Nepal’s tea industry reported record sales in 2020. The fabled tea land is growing greater quantities and greater varieties of loose and broken leaf teas thanks to a government-initiated expansion of the industry to high altitude gardens in non-traditional growing areas. Rural agrarian entrepreneurs are redefining offerings for an international market thirsty for the distinct taste of Himalayan grown oolongs, white teas, and premium black whole leaf. In this segment Aravinda Anantharaman introduces Aasha Bhandari, newly named to promote trade at the Himalayan Tea Producers Cooperative, a consortium of all orthodox tea producers established in 2003.
Himalaya Tea Opportunity
Aasha Bhandari is the International Trade and Promotion Executive at HIMCOOP, in Kathmandu, Nepal. She has taken over from John Taylor who resigned as Marketing Manager. Aasha was with the International Trade Centre working on a sustainable map project when she was invited to take over this role at HIMCOOP. In this segment she talks to us about her plans for HIMCOOP and what she sees as strengths, challenges and opportunities for Nepal’s tea industry.
Aravinda Anantharaman: You’ve recently taken charge of trade and marketing for HIMCOOP. What will you be working on in promoting Nepal’s tea industry?
Aasha Bhandari: We have good quality tea, but we need to focus more on marketing, pricing, and our strategy to promote it in the international market. Nepal has mostly SMEs, farmer-based production and strong factories. We may not be strong in terms of capacity or production but are strong in terms of the quality of tea that we make.
Aasha: Tea a growing industry and people are more focused on Orthodox tea rather than CTC. Even in Orthodox, there are varieties of tea – Nepal makes oolong, black tea and white tea. I’m seeing many young tea planters who are involved in the industry or who have started in the tea industry.
They are more focused on putting creativity in tea. One of the factories, a young factory, they are playing with the taste of tea and the processing of tea and that has actually produced a good output. I can see a lot of young people getting involved in focussing on quality.
Aravinda: What do you see as challenges and opportunities?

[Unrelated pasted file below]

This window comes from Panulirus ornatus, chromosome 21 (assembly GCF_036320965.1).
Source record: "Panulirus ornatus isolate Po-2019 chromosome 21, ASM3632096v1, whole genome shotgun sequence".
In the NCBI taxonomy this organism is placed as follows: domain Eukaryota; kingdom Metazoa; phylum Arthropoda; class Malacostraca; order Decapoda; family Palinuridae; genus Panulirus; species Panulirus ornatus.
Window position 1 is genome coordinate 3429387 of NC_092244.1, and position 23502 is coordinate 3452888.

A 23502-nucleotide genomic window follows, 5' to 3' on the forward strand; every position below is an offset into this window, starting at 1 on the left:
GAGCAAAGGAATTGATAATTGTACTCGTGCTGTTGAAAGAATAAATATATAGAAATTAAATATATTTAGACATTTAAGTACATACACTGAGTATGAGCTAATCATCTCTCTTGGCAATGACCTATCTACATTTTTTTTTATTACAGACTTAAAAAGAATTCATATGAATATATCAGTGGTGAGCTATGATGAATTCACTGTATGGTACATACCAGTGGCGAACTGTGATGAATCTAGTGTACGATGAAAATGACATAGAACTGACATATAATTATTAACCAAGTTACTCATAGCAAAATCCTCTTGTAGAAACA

Aasha: I am excited about adding more SMEs. We have 20 to 26 producers at HIMCOOP, but I want to include more SMEs and go to the farmers on their field and convince them that they have potential marketing outside the country and in exports. For example, we have good teas, but the farmers are unaware about the pricing, about the packaging or invoicing even about the Exim Code (required registration for firms importing or exporting goods from Nepal). I am excited to give that information to them and teach them, or at least help them to think about export in near future. My first priority is to give SMEs the same platform that we are giving to our other producers.
I do feel the pressure that’s on my shoulder to sell the teas. To do better than last year when we had the biggest sale. This year, there is a little difficulty getting the samples to Kathmandu and sending it outside the country. DHL is expensive. Flights are also cancelled. When I started, I felt a little bit worried about not being able to match up the sales of last year or the work we were able to do last year.
I also feel that being very young, I may have to prove myself and that I can deliver.
Aravinda: How has it been so far?
Aasha: I am in touch with our producers and they are doing well. There are difficulties but they are managing. During the first flush, there were hail stones in some places and a few of our producers were sharing that the hail destroyed their tea bushes, especially the buds. But overall, it’s been good so far. I am hopeful about a good second flush. I’m looking forward the white tea actually, because that has good price and good market value. We have specific buyers, small buyers for white tea, and they’ve been inquiring about the white tea. Producers were not able to make white tea in the first flush because of too much rain.
Aravinda: What is the framework of the Nepal tea industry?
Aasha: We are small in geography; we have small gardens and a small production. But if I have to describe the model, how it has been operated, it’s fully based on a small cooperatives, SME models where a few groups of farmers run the factory. The farmers don’t own the factory, the factory is owned by the cooperative of the farmer groups.
At HIMCOOP, member producers have their own factories and some own their own garden also. A few, 10-20% of the factories, depend on the farmers. Since last three, four years, small factories are also being built by farmers themselves.
Aravinda: How does HIMCOOP play a role in the larger Nepal industry?